The Space Law of Sabotage on the ISS

by Matthew Reardon

The news has been full, recently, of speculation about the reported leak aboard the Russian Soyuz MS-09 spacecraft, which is part of the International Space Station (ISS).

Investigations are ongoing, and it is more than premature to talk about the facts of the matter. But what catches the writer’s eye are the repeated media mentions of this being the plot of a Science Fiction novel or movie.

It’s compelling stuff, granted. But if you’re going to consider using something like this to drive a plot, you’ve got to do it right. And that means knowing the rules governing life in space, be it on the ISS or on any other future human residence up Earth’s gravity well.

Enter Space Law.

Let’s Hope It Isn’t Sabotage

The first thing we can hope is that there haven’t been criminal acts, sabotage or other, committed on the ISS. Because the relevant space law is a bit of a mess currently, and without any precedent, it could turn into a muddle that would hinder our expansion into space for a long time.

The first thing to point out is that the ISS isn’t a single legal entity. Under the Intergovernmental Agreement signed by the fourteen countries participating in the ISS, each State’s laws remain applicable in the « elements it registers ». Therefore, in criminal matters, even though the Agreement clearly states that each State’s laws regulate the activities of its nationals on the ISS, each individual piece of the ISS is ruled by different penal law depending on the country that provided that piece.

Theoretically, U.S. criminal law is applicable inside the Destiny lab module (which still raises the question of which U.S. States’ criminal law, but at least that’s a question that can be resolved internally to the U.S.), Russian criminal law in the Zvezda module, Japanese law in the Kibo module, and so on.

The ten European Member States who take part in the ISS all share jurisdiction over the ESA Columbus Laboratory. This raises the interesting question of the criminal repercussions, or not, if a Dutch astronaut decides to share some illegal hydroponics with a Canadian counterpart in the Columbus lab.

The Wild Black Yonder

Outside of any owned module, it is arguably the individual astronaut’s country’s laws that apply. Luckily, that’s limited in scope currently, since even an EVA suit can be construed as a small vehicle belonging to a national space agency. But it does raise the question of double nationals.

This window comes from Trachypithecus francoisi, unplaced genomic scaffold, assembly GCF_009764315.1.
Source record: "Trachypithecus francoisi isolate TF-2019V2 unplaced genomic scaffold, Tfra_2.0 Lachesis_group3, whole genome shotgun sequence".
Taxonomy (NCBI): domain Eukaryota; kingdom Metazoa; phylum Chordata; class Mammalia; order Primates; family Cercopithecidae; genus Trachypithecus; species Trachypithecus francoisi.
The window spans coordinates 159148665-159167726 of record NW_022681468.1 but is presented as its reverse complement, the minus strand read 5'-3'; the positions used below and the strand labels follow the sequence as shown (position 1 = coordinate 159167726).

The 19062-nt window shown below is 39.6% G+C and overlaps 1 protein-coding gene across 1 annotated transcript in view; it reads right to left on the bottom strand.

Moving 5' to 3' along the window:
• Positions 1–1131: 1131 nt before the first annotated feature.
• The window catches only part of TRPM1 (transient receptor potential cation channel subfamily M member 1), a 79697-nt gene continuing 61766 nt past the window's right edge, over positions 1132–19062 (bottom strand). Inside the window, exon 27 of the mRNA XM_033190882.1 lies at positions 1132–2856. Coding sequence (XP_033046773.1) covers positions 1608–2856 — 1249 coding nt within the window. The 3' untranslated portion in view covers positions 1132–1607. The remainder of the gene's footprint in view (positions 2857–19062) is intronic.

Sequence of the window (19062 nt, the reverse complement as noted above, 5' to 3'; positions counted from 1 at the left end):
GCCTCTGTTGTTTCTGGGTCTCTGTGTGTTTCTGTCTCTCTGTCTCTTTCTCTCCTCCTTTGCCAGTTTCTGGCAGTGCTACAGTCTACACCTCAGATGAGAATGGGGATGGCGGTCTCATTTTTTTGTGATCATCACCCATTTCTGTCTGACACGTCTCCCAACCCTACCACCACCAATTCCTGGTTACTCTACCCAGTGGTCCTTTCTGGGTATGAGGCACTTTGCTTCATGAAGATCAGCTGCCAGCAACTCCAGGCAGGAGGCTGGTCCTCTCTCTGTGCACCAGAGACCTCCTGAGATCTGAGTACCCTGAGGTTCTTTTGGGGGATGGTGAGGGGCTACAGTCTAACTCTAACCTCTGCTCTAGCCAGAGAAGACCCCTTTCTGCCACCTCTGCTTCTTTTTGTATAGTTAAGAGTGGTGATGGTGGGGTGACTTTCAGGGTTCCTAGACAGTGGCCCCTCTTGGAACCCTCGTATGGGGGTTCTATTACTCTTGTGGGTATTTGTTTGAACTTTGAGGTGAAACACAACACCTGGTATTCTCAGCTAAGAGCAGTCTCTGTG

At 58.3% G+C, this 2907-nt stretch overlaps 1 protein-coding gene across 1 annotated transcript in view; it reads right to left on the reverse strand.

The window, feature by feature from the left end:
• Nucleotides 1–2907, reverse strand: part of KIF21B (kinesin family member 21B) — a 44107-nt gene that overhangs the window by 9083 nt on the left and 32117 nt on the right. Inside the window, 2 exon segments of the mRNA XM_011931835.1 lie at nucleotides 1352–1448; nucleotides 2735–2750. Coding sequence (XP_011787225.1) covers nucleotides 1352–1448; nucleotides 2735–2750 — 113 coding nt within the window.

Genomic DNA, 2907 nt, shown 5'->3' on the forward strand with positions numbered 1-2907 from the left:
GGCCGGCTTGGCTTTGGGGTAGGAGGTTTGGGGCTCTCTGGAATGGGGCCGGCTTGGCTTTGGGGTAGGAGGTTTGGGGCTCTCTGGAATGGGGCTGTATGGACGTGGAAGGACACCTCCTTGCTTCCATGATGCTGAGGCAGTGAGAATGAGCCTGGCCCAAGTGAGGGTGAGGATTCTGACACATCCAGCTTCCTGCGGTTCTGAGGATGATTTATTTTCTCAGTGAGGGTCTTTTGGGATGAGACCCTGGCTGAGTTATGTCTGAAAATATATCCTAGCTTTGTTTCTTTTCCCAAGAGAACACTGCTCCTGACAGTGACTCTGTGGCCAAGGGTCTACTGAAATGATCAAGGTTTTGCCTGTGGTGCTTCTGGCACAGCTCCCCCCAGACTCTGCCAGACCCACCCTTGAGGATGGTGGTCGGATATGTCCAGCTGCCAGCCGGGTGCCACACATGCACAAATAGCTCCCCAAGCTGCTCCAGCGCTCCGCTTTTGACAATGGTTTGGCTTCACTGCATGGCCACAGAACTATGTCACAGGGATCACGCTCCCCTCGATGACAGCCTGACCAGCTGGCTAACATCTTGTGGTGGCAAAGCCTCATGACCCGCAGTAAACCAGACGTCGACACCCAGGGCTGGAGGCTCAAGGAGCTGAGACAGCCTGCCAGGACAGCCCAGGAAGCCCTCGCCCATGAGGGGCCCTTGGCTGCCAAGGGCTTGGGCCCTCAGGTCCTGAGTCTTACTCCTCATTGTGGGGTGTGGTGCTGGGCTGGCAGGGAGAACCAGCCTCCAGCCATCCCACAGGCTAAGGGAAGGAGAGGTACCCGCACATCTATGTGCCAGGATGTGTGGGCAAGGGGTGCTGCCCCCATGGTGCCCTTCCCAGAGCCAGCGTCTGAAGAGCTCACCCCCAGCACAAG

For the time being, the real difficulty will be if this system, which works on paper, is ever put to the test. In theory, if a non-Russian national committed a crime and damaged the sealing on board Soyuz MS-09, then it’s the same thing as if that person committed a crime in the middle of Moscow.

In practice, that national is probably only a few meters away from a zone covered by their own national jurisdiction. And more importantly, they’re months away from the nearest Russian court, if you could find one that could be considered territorially competent.

Would that country’s government consent to Russian legal proceedings against their national without a fight? Would they accept extradition, either from their own part of the ISS, or from home down on Earth, after landing? Would the astronaut even be allowed to leave the ISS to return home, considering how often astronauts are transported, currently, by Russian spacecraft?

Space Law: An Expanding Business

This specific incident, and even the ISS itself, with its fate currently — and scandalously — in the financial lurch, are barely the tip of the comet iceberg when it comes to the absolute zero mess space law is in.

The instant private citizens and private transport enter space, everything will be up for grabs again. And any private space stations or manned flights, which may be a reality in the not-so-distant future, won’t be able to use the convenient cop-out of an intergovernmental agreement pretending bits of individual countries have been flung up into orbit.

Inevitably, a specific jurisdiction will have to be created to define and execute the law applicable in each bit people spend time in outside of Earth’s gravity well.

Until then, best of luck to any earthbound prosecutor trying to make a charge stick for acts that took place in space. Space lawyers have a lot of work ahead of them — and so do Science Fiction writers!


Matthew Reardon writes Science Fiction blending comedy and political themes — drawing heavily, in both cases, on his experience as a jack-of-all-trades lawyer and as Secretary General of a Parliamentary group at the French National Assembly. A member of SFWA seeking representation for his latest SF legal thriller novel, his short fiction has been published in multiple professional venues, and most recently in the Third Flatiron Press “Terra! Tara! Terror!” anthology. He would love to hear from you on Twitter, over at @SpaceLawyerSF!